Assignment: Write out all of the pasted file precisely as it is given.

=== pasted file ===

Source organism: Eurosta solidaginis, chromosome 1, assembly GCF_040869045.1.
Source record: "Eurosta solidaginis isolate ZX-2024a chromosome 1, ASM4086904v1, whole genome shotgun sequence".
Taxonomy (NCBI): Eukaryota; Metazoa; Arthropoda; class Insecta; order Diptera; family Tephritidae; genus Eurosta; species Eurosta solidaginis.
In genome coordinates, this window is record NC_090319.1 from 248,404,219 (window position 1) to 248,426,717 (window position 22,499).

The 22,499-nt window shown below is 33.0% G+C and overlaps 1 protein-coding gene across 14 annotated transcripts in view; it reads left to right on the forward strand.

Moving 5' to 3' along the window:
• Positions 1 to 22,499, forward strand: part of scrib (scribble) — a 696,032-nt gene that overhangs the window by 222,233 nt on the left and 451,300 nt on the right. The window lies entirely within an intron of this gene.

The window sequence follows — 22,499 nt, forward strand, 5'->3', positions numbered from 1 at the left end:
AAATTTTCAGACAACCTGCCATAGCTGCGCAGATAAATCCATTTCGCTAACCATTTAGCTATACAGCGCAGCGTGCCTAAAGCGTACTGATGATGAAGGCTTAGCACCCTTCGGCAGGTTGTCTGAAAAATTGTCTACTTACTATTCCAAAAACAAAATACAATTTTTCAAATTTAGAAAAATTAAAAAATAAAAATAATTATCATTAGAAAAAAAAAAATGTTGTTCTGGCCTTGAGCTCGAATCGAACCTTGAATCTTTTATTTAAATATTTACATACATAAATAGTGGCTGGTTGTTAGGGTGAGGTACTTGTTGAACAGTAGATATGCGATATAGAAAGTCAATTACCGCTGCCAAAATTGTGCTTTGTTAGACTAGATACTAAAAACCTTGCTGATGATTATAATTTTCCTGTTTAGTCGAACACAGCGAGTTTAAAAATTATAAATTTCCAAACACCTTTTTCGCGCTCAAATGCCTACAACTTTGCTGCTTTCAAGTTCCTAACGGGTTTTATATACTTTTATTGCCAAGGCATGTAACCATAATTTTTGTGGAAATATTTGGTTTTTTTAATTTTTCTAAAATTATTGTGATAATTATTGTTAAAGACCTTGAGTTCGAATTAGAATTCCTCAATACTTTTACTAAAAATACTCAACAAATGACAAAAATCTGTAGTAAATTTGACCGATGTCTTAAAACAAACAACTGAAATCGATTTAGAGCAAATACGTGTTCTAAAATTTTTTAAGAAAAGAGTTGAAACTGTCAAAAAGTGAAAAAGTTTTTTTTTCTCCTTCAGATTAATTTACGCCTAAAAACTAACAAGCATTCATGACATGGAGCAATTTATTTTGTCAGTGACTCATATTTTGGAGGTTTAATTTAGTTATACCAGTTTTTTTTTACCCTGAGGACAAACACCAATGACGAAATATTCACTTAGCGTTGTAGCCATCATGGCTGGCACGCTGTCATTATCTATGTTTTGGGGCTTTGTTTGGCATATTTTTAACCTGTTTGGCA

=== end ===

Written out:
Source organism: Eurosta solidaginis, chromosome 1, assembly GCF_040869045.1.
Source record: "Eurosta solidaginis isolate ZX-2024a chromosome 1, ASM4086904v1, whole genome shotgun sequence".
Taxonomy (NCBI): Eukaryota; Metazoa; Arthropoda; class Insecta; order Diptera; family Tephritidae; genus Eurosta; species Eurosta solidaginis.
In genome coordinates, this window is record NC_090319.1 from 248,404,219 (window position 1) to 248,426,717 (window position 22,499).

The 22,499-nt window shown below is 33.0% G+C and overlaps 1 protein-coding gene across 14 annotated transcripts in view; it reads left to right on the forward strand.

Moving 5' to 3' along the window:
• Positions 1 to 22,499, forward strand: part of scrib (scribble) — a 696,032-nt gene that overhangs the window by 222,233 nt on the left and 451,300 nt on the right. The window lies entirely within an intron of this gene.

The window sequence follows — 22,499 nt, forward strand, 5'->3', positions numbered from 1 at the left end:
AAATTTTCAGACAACCTGCCATAGCTGCGCAGATAAATCCATTTCGCTAACCATTTAGCTATACAGCGCAGCGTGCCTAAAGCGTACTGATGATGAAGGCTTAGCACCCTTCGGCAGGTTGTCTGAAAAATTGTCTACTTACTATTCCAAAAACAAAATACAATTTTTCAAATTTAGAAAAATTAAAAAATAAAAATAATTATCATTAGAAAAAAAAAAATGTTGTTCTGGCCTTGAGCTCGAATCGAACCTTGAATCTTTTATTTAAATATTTACATACATAAATAGTGGCTGGTTGTTAGGGTGAGGTACTTGTTGAACAGTAGATATGCGATATAGAAAGTCAATTACCGCTGCCAAAATTGTGCTTTGTTAGACTAGATACTAAAAACCTTGCTGATGATTATAATTTTCCTGTTTAGTCGAACACAGCGAGTTTAAAAATTATAAATTTCCAAACACCTTTTTCGCGCTCAAATGCCTACAACTTTGCTGCTTTCAAGTTCCTAACGGGTTTTATATACTTTTATTGCCAAGGCATGTAACCATAATTTTTGTGGAAATATTTGGTTTTTTTAATTTTTCTAAAATTATTGTGATAATTATTGTTAAAGACCTTGAGTTCGAATTAGAATTCCTCAATACTTTTACTAAAAATACTCAACAAATGACAAAAATCTGTAGTAAATTTGACCGATGTCTTAAAACAAACAACTGAAATCGATTTAGAGCAAATACGTGTTCTAAAATTTTTTAAGAAAAGAGTTGAAACTGTCAAAAAGTGAAAAAGTTTTTTTTTCTCCTTCAGATTAATTTACGCCTAAAAACTAACAAGCATTCATGACATGGAGCAATTTATTTTGTCAGTGACTCATATTTTGGAGGTTTAATTTAGTTATACCAGTTTTTTTTTACCCTGAGGACAAACACCAATGACGAAATATTCACTTAGCGTTGTAGCCATCATGGCTGGCACGCTGTCATTATCTATGTTTTGGGGCTTTGTTTGGCATATTTTTAACCTGTTTGGCA